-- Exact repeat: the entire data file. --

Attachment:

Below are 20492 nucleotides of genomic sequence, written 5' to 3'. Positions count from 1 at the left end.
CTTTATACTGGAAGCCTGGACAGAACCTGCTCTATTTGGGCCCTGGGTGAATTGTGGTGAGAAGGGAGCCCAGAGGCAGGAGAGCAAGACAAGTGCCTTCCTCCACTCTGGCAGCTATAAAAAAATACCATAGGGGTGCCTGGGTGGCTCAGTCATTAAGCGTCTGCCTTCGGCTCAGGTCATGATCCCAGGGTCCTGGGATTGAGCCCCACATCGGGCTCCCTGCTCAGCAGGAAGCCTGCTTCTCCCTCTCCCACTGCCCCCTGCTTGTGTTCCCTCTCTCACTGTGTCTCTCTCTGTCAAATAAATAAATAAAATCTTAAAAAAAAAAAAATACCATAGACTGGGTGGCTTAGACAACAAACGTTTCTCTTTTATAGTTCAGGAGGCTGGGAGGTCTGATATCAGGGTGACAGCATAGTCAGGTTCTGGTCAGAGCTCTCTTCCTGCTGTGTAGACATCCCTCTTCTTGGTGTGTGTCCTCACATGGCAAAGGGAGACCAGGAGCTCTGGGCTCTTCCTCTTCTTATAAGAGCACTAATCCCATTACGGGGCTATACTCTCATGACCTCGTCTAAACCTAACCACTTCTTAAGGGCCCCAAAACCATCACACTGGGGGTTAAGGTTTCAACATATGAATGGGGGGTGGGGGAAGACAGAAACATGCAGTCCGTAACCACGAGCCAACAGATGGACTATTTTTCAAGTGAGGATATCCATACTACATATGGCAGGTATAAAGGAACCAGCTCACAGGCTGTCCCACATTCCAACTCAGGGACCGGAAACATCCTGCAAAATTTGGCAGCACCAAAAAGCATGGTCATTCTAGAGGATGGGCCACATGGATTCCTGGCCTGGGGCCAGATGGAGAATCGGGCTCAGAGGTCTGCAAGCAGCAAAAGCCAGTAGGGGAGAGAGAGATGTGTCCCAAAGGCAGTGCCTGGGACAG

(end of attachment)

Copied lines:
Below are 20492 nucleotides of genomic sequence, written 5' to 3'. Positions count from 1 at the left end.
CTTTATACTGGAAGCCTGGACAGAACCTGCTCTATTTGGGCCCTGGGTGAATTGTGGTGAGAAGGGAGCCCAGAGGCAGGAGAGCAAGACAAGTGCCTTCCTCCACTCTGGCAGCTATAAAAAAATACCATAGGGGTGCCTGGGTGGCTCAGTCATTAAGCGTCTGCCTTCGGCTCAGGTCATGATCCCAGGGTCCTGGGATTGAGCCCCACATCGGGCTCCCTGCTCAGCAGGAAGCCTGCTTCTCCCTCTCCCACTGCCCCCTGCTTGTGTTCCCTCTCTCACTGTGTCTCTCTCTGTCAAATAAATAAATAAAATCTTAAAAAAAAAAAAATACCATAGACTGGGTGGCTTAGACAACAAACGTTTCTCTTTTATAGTTCAGGAGGCTGGGAGGTCTGATATCAGGGTGACAGCATAGTCAGGTTCTGGTCAGAGCTCTCTTCCTGCTGTGTAGACATCCCTCTTCTTGGTGTGTGTCCTCACATGGCAAAGGGAGACCAGGAGCTCTGGGCTCTTCCTCTTCTTATAAGAGCACTAATCCCATTACGGGGCTATACTCTCATGACCTCGTCTAAACCTAACCACTTCTTAAGGGCCCCAAAACCATCACACTGGGGGTTAAGGTTTCAACATATGAATGGGGGGTGGGGGAAGACAGAAACATGCAGTCCGTAACCACGAGCCAACAGATGGACTATTTTTCAAGTGAGGATATCCATACTACATATGGCAGGTATAAAGGAACCAGCTCACAGGCTGTCCCACATTCCAACTCAGGGACCGGAAACATCCTGCAAAATTTGGCAGCACCAAAAAGCATGGTCATTCTAGAGGATGGGCCACATGGATTCCTGGCCTGGGGCCAGATGGAGAATCGGGCTCAGAGGTCTGCAAGCAGCAAAAGCCAGTAGGGGAGAGAGAGATGTGTCCCAAAGGCAGTGCCTGGGACAG